My Personal Journey to Hypnotherapy

In my 17 years as a clinical hypnotherapist it has become apparent that a dysfunctional family is the norm. But when the dysfunction is abusive, damage to a person’s self-esteem, confidence and self-worth will ensue.

A child’s mind is a blank slate. What parents and other authority figures write on that slate through words, actions and examples will form the foundation that child bases his life on. And the slate I am talking about is the subconscious mind. What is chiseled there remains permanent, until a new experience is imprinted over it.

My foundation was built upon the rubble of my parents’ anger, disappointment and discontent. Rather than work on those issues that existed on a personal and individual level as well as a marital level, they chose instead to blame these problems on their children. We were the cause, and as they told us, children ruin your life. As a child, I accepted that verdict because that’s what they told me. I knew only what I was told. I took on the responsibility for their happiness even though there was nothing I could do, no matter how hard I tried, to make them happy. I was a failure and very bad person to bring this much misery to my parents.

Rather than give up on this endeavor, I proceeded to give it even more effort, trying desperately to gain their acceptance. And when it didn’t come, I began to search for it in the other adults in my life; teachers, clergy, aunts, uncles, grandparents, and as I got older, even boyfriends, my husband and bosses. A behavior was formed. I didn’t even realize I was choosing relationships that would give me what I was familiar with (abuse), rather than what I was desperately seeking (acceptance and love). I was living a pattern and I was the only common denominator.

I was clinically depressed, seeing a counselor for years, taking antidepressants, and feeling miserable. I consciously knew what I was supposed to do, I knew the way I should be handling issues, but when I was in the situation I almost always reverted back to that little girl who just wanted her Daddy to love her. With every failed attempt I hated myself even more for being so weak.
I had through the grace of God a new loving and supportive husband and a beautiful little daughter. Why was I so miserable? Why couldn’t I cope with life?

One day, I realize that my boss was a man who treated me just like my father did. Only the physical abuse was missing. I had to get out, but I was too afraid. And once again, fate stepped in. On a particularly unhappy day, on my way to lunch, with tears streaming down my face, begging God to make this stop, I passed a hypnotherapy clinic. The sign said, “Quit Smoking”, “Loss Weight”, “Manage Stress”. I thought, “I don’t have to quit smoking, but the other two things sound good.” I made an appointment for a free consultation. I was leery. I had all the misconceptions most people have about hypnosis, but I just had a feeling. I went with my gut.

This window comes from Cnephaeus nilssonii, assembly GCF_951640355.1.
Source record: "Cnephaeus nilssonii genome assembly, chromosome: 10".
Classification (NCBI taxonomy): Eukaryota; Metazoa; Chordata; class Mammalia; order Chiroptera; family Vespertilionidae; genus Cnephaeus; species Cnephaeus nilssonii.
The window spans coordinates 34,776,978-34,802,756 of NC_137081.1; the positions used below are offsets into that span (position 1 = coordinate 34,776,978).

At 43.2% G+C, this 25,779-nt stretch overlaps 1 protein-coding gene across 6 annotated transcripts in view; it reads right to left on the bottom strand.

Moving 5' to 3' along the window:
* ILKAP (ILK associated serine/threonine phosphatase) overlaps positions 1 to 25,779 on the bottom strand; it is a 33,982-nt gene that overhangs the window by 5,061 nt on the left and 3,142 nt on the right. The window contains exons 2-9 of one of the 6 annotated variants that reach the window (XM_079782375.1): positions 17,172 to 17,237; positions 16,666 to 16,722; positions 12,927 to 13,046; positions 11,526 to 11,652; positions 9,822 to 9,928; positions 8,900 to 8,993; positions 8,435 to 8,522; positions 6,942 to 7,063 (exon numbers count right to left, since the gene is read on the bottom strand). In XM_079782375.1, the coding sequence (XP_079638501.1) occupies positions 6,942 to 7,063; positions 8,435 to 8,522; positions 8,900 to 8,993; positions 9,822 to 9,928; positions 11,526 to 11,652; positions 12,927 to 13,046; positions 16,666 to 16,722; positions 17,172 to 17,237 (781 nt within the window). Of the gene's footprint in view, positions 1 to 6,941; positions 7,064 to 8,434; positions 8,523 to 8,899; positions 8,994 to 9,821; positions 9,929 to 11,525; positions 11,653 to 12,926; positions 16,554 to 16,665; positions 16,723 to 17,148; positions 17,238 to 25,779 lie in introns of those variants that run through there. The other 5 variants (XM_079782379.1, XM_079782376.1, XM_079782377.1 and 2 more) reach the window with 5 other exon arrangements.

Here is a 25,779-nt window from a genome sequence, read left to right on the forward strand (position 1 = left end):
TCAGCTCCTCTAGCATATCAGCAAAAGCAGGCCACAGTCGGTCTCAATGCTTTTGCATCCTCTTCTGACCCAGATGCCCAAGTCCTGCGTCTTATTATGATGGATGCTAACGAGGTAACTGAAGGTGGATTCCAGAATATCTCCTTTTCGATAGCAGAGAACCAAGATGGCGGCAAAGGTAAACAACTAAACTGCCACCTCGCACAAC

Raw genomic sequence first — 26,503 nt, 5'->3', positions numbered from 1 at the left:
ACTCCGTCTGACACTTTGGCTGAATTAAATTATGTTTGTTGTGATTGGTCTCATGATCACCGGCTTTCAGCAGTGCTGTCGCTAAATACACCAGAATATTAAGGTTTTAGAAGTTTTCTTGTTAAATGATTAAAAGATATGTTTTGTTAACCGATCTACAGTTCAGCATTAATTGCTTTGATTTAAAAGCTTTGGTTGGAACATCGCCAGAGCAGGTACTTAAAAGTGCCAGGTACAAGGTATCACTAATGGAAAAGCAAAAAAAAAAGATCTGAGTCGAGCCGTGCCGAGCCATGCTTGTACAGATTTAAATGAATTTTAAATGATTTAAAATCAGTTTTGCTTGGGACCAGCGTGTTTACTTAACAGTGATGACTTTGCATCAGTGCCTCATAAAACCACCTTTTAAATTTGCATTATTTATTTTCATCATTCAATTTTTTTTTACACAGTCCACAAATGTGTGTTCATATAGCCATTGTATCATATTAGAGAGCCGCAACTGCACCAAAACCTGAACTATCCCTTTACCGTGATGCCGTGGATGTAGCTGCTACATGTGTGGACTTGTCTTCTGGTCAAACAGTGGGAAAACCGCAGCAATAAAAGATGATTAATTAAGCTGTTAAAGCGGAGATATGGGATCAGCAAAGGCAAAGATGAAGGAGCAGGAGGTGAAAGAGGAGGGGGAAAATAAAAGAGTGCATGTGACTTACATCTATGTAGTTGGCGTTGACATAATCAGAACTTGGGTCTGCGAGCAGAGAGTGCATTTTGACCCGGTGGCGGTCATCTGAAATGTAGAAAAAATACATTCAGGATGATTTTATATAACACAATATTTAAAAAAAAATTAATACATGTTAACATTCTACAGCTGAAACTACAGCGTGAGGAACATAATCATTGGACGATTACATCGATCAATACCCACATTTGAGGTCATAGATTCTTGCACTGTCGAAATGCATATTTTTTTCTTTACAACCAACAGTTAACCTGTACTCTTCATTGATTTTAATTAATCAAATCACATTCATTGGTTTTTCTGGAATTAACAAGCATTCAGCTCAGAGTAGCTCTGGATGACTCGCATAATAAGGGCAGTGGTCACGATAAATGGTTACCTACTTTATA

The hypnotherapist explained that the most powerful part of the mind, the subconscious (estimated at 88 – 99% of the mind), operates from what has been chiseled into it, or to use a computer analogy, what was programmed into it. Meanwhile, the conscious part of my awareness, at only 1 – 12%, where my desire to change was held, was fighting an unbeatable foe in the powerful subconscious.

That was the missing link; that was the realization that explained everything. Through hypnotherapy and positive suggestions I could retrain my subconscious to respond the way I wanted it to respond. So, in 1995 I began sessions. Within a year, at my doctor’s instructions I weaned myself off the antidepressants and in 1997 I began training to become a certified clinical hypnotherapist. If I could help someone, the way I had been helped, then that was what I wanted to do for the rest of my life.

I became certified in clinical hypnotherapy in 1998. I have never looked back. I have reformatted and reprogrammed the hard drive in my head, and now I am living my life the way I choose to live it. I don’t chase after impossible expectations. I don’t crave people or habits that are harmful. I don’t hold myself or others up to withering and irrational scrutiny. Even better, I realize that I control my own destiny, and other people don’t have the key to my life.
Once you break the shackles of the past, it is an empowering feeling, and that is why I chose Empowerment Strategies as the name of my practice. I finally did it, and now it is my life’s work to help others to do the same thing.

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